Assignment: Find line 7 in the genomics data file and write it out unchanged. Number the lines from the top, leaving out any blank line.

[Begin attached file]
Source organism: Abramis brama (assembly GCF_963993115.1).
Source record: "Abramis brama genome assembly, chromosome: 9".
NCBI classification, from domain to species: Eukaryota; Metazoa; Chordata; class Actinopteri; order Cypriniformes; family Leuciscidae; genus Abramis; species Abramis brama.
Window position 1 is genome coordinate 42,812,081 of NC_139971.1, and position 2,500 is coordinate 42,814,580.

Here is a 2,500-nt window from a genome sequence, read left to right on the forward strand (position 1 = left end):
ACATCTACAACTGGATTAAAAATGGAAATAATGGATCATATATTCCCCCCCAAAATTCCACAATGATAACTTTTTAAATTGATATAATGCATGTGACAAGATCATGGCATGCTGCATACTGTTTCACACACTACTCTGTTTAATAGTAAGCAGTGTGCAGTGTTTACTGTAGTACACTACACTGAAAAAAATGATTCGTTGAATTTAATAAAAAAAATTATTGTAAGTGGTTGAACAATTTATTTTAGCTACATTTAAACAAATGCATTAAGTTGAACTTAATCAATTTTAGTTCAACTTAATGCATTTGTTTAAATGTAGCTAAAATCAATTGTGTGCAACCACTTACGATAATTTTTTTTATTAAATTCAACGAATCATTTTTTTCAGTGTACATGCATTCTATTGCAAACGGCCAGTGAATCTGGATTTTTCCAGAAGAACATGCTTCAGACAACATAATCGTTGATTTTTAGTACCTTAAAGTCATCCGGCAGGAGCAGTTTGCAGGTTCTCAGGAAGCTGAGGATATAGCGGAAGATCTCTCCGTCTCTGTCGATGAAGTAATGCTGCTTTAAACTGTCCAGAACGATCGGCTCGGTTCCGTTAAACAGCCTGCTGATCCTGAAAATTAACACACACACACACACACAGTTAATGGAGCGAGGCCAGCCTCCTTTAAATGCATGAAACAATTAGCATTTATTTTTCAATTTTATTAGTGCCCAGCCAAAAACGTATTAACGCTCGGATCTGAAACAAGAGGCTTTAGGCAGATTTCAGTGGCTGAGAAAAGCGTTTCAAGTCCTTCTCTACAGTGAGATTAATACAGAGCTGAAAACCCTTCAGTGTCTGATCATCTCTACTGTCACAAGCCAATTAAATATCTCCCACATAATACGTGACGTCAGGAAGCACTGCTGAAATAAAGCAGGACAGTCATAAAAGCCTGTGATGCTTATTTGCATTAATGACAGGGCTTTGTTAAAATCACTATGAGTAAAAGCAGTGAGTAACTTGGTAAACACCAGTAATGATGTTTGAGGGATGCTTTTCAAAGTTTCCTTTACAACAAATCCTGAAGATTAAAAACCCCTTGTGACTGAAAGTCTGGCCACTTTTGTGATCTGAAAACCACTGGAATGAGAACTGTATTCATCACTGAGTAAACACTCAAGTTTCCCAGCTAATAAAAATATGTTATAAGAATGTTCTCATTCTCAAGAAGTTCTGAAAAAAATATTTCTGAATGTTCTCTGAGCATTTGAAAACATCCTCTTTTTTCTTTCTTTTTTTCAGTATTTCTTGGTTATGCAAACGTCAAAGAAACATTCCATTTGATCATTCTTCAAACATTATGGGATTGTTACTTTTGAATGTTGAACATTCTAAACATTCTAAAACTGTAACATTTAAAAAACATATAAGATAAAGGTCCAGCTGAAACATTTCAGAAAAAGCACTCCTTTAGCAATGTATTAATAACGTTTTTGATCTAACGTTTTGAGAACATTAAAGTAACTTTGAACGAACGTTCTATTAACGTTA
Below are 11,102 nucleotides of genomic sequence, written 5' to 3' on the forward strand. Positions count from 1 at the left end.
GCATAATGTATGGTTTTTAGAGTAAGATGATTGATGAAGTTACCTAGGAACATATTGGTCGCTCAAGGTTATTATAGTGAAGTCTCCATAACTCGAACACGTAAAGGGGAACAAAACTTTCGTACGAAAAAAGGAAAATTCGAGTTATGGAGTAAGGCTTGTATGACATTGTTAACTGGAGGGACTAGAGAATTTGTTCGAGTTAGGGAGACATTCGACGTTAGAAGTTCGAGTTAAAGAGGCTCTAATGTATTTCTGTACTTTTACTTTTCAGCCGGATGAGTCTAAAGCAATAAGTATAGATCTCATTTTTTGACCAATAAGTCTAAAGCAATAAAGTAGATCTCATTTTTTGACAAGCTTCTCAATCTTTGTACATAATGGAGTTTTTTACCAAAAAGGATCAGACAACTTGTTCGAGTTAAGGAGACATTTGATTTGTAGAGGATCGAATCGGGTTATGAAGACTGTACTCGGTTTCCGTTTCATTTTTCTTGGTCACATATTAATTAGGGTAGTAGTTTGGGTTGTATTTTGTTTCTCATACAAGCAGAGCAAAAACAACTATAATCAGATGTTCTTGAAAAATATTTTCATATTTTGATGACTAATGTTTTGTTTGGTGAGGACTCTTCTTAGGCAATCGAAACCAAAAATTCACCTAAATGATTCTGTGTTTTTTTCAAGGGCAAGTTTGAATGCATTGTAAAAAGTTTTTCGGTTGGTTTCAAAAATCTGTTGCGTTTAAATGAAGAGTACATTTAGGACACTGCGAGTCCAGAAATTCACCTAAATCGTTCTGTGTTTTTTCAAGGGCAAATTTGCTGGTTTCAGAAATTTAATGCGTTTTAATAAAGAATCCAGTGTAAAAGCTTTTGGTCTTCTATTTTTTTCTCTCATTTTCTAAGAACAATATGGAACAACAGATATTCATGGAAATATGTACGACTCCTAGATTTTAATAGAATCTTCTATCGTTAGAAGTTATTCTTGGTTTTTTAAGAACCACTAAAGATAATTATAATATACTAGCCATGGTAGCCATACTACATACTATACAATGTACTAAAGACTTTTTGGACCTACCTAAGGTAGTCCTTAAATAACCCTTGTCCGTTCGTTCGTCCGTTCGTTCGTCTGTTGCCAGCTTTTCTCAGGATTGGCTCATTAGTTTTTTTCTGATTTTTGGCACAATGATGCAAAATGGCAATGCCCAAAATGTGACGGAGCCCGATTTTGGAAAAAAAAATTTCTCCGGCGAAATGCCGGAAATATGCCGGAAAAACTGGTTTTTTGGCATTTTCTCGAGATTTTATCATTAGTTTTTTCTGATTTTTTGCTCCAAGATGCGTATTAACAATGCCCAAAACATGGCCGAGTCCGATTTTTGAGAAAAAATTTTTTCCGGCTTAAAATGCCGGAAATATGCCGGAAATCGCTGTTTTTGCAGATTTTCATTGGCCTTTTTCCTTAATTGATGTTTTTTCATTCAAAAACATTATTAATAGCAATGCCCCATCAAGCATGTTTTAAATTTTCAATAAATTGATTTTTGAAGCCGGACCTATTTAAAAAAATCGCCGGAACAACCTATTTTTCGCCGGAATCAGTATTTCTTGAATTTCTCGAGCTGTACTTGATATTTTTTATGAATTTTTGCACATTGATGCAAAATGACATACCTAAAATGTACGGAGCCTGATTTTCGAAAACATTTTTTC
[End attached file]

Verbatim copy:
Below are 11,102 nucleotides of genomic sequence, written 5' to 3' on the forward strand. Positions count from 1 at the left end.